A double dip occurs when home price growth slides back below previous lows after a period of growth.
Clear Capital, a provider of data and solutions for real estate asset valuation, investment and risk assessment, has some comments on the real estate market.
"We continue to see softening of home price gains, due in large part to the buyer pullback after the expiration of the tax credit," said Dr. Alex Villacorta, Senior Statistician, Clear Capital. "Overall, prices look poised to continue their deceleration with a likely drop into negative territory by the end of the year. But keep in mind, the price gains we experienced over the past two years are providing a cushion against prices going into double dip territory, meaning it is unlikely we'll see prices below their 2009 lows this year."
"As we head into the final months of the year it will be interesting to see how markets respond to an environment without any buyer incentives," added Dr. Villacorta. "We are observing local markets that are within a few miles of each other diverging in their response to the current housing climate—some are showing strong stable growth and others have yet to reach a price bottom. All of this points to the fact that recovery in the housing market will occur segment by segment in micro markets around the country."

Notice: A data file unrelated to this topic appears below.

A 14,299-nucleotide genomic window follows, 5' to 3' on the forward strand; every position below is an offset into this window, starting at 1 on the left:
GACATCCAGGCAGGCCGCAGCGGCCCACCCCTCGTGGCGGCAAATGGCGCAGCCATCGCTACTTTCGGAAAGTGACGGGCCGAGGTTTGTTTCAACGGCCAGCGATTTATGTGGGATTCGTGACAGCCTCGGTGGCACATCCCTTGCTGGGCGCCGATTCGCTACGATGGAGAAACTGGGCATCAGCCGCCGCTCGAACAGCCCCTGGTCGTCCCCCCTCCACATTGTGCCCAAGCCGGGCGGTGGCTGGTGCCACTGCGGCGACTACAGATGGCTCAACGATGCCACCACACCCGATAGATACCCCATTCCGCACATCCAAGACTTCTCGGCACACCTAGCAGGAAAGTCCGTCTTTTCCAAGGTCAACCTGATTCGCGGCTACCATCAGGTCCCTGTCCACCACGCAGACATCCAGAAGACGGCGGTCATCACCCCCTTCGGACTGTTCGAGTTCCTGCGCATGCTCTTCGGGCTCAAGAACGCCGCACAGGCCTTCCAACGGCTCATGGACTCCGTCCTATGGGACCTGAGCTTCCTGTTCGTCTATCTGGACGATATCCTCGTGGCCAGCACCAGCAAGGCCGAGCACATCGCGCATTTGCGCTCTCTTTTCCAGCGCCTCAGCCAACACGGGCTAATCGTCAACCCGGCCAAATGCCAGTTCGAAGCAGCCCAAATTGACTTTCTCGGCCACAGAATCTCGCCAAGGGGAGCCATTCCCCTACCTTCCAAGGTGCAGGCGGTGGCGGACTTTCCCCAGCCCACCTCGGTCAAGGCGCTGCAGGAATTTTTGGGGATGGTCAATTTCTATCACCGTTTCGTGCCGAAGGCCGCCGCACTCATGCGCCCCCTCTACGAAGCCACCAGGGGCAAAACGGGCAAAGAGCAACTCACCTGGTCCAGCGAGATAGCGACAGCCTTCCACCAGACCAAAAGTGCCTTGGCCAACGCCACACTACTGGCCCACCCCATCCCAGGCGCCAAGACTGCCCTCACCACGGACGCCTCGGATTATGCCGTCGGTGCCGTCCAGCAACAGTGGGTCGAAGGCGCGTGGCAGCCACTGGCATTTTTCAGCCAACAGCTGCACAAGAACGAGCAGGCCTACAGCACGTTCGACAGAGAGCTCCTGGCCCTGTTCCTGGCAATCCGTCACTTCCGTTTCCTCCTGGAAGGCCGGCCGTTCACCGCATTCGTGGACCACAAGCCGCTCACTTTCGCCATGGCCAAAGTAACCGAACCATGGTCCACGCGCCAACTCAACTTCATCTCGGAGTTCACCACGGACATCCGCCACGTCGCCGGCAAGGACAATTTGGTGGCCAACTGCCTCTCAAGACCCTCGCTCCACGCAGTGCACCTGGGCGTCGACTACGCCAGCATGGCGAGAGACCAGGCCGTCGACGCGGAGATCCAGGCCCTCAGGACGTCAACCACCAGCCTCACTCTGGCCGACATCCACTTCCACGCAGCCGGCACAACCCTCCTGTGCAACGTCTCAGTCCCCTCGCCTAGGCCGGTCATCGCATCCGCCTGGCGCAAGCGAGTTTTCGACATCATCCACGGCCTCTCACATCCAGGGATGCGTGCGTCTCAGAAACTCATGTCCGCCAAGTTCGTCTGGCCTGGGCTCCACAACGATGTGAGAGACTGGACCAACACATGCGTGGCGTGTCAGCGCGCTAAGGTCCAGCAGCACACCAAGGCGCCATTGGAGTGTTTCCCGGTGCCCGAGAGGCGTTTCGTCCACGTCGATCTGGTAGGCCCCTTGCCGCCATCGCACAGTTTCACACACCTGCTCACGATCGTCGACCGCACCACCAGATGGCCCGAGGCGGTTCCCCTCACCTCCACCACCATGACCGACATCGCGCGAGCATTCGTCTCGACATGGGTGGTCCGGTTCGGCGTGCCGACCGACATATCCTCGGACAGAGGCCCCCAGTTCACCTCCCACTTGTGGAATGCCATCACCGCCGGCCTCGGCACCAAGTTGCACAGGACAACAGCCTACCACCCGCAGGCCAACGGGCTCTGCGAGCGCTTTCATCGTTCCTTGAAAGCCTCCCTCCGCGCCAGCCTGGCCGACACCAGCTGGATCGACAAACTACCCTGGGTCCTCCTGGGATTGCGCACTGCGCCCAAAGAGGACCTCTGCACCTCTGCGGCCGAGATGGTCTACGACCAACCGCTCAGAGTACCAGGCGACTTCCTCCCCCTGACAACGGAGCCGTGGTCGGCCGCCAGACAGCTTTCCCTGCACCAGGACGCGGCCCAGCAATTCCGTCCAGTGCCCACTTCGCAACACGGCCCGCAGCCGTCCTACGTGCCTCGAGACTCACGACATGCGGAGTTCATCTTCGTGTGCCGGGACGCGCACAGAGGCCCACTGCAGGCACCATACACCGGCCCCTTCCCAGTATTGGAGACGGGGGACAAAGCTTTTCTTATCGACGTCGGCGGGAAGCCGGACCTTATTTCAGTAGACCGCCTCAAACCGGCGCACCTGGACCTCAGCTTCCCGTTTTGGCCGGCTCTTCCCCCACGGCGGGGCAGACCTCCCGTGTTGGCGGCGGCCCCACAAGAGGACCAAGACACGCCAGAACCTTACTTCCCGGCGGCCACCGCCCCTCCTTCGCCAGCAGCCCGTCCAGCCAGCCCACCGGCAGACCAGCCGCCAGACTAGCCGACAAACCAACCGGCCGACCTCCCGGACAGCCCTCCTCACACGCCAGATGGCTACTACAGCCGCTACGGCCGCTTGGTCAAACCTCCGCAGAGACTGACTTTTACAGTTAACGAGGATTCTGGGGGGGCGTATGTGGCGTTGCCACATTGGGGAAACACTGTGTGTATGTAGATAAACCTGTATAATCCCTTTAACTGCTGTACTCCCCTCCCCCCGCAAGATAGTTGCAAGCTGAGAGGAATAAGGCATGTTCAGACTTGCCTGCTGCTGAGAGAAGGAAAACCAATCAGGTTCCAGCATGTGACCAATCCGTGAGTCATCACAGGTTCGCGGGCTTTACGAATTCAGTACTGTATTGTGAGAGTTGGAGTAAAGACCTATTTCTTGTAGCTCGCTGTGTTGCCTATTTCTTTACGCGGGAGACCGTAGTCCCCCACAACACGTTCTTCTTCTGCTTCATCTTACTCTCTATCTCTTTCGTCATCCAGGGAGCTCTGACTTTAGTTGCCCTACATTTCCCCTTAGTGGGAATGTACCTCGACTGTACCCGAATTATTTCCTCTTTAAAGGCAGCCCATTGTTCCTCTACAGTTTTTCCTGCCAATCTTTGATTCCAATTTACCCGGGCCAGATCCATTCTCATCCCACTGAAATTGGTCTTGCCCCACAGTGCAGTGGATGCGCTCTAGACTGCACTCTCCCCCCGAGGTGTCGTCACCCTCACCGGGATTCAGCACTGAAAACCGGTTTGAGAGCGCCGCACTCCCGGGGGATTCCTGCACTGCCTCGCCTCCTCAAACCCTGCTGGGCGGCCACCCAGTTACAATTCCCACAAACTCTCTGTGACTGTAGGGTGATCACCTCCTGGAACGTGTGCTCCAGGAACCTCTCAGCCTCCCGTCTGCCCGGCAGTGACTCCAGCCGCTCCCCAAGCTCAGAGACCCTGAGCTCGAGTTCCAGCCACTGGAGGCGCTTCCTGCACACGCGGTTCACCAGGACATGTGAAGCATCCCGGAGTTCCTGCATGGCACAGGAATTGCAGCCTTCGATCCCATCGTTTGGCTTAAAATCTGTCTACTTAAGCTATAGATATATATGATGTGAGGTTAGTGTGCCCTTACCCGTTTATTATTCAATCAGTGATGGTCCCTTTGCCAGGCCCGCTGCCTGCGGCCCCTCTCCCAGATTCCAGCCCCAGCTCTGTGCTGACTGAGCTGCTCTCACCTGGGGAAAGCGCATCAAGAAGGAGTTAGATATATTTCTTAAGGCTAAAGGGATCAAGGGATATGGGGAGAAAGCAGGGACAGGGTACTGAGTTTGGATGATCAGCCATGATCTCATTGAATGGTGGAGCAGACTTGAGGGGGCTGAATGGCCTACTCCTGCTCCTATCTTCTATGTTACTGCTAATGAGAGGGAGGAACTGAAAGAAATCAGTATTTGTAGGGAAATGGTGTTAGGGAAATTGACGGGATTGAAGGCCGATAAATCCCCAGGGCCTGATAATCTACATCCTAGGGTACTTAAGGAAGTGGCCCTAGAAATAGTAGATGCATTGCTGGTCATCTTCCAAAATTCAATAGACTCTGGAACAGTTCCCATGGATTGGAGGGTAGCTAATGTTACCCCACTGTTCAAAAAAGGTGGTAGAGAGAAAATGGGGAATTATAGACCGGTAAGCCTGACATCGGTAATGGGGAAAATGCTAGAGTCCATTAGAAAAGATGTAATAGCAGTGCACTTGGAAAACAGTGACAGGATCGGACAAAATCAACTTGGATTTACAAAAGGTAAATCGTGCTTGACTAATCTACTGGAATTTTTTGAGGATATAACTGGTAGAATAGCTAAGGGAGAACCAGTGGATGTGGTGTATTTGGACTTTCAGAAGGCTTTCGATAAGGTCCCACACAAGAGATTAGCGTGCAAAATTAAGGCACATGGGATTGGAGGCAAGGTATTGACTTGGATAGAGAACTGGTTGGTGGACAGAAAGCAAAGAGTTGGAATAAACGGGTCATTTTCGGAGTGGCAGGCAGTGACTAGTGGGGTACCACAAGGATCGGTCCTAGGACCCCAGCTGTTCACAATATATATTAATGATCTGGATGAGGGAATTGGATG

"While local micro markets may face an eventual double dip, it’s important to note that both quarterly and yearly prices at the national and regional levels are still up, and price gains of the last year-and-a-half have created a buffer that will slow the development of a national double dip scenario. So, for a national double-dip to occur, prices would need to drop below their 2009 lows. This would be a complete direction change and decline of 11.7 percent from current levels. Barring a meltdown reminiscent of late 2008, we think it unlikely prices would reach new record lows anytime before spring 2011."